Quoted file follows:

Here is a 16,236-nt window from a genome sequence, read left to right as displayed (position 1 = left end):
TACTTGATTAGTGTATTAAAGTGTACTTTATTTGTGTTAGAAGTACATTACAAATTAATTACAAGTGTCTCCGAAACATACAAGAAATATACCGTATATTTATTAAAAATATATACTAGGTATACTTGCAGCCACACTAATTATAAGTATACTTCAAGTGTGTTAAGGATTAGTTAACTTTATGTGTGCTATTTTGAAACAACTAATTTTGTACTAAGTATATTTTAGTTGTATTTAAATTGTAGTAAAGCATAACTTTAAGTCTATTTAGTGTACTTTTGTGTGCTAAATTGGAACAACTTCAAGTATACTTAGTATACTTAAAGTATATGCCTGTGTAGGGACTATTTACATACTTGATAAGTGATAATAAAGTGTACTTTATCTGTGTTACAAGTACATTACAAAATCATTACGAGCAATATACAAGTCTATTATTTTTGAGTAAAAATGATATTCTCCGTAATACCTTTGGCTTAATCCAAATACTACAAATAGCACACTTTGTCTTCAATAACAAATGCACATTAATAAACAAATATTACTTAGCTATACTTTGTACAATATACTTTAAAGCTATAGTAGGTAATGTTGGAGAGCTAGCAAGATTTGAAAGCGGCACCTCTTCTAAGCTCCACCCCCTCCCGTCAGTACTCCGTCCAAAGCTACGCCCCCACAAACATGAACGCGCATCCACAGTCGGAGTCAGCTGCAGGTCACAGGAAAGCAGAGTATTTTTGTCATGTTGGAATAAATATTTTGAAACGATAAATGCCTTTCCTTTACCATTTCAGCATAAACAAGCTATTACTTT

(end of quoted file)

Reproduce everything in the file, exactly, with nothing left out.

Here is a 16,236-nt window from a genome sequence, read left to right as displayed (position 1 = left end):
TACTTGATTAGTGTATTAAAGTGTACTTTATTTGTGTTAGAAGTACATTACAAATTAATTACAAGTGTCTCCGAAACATACAAGAAATATACCGTATATTTATTAAAAATATATACTAGGTATACTTGCAGCCACACTAATTATAAGTATACTTCAAGTGTGTTAAGGATTAGTTAACTTTATGTGTGCTATTTTGAAACAACTAATTTTGTACTAAGTATATTTTAGTTGTATTTAAATTGTAGTAAAGCATAACTTTAAGTCTATTTAGTGTACTTTTGTGTGCTAAATTGGAACAACTTCAAGTATACTTAGTATACTTAAAGTATATGCCTGTGTAGGGACTATTTACATACTTGATAAGTGATAATAAAGTGTACTTTATCTGTGTTACAAGTACATTACAAAATCATTACGAGCAATATACAAGTCTATTATTTTTGAGTAAAAATGATATTCTCCGTAATACCTTTGGCTTAATCCAAATACTACAAATAGCACACTTTGTCTTCAATAACAAATGCACATTAATAAACAAATATTACTTAGCTATACTTTGTACAATATACTTTAAAGCTATAGTAGGTAATGTTGGAGAGCTAGCAAGATTTGAAAGCGGCACCTCTTCTAAGCTCCACCCCCTCCCGTCAGTACTCCGTCCAAAGCTACGCCCCCACAAACATGAACGCGCATCCACAGTCGGAGTCAGCTGCAGGTCACAGGAAAGCAGAGTATTTTTGTCATGTTGGAATAAATATTTTGAAACGATAAATGCCTTTCCTTTACCATTTCAGCATAAACAAGCTATTACTTT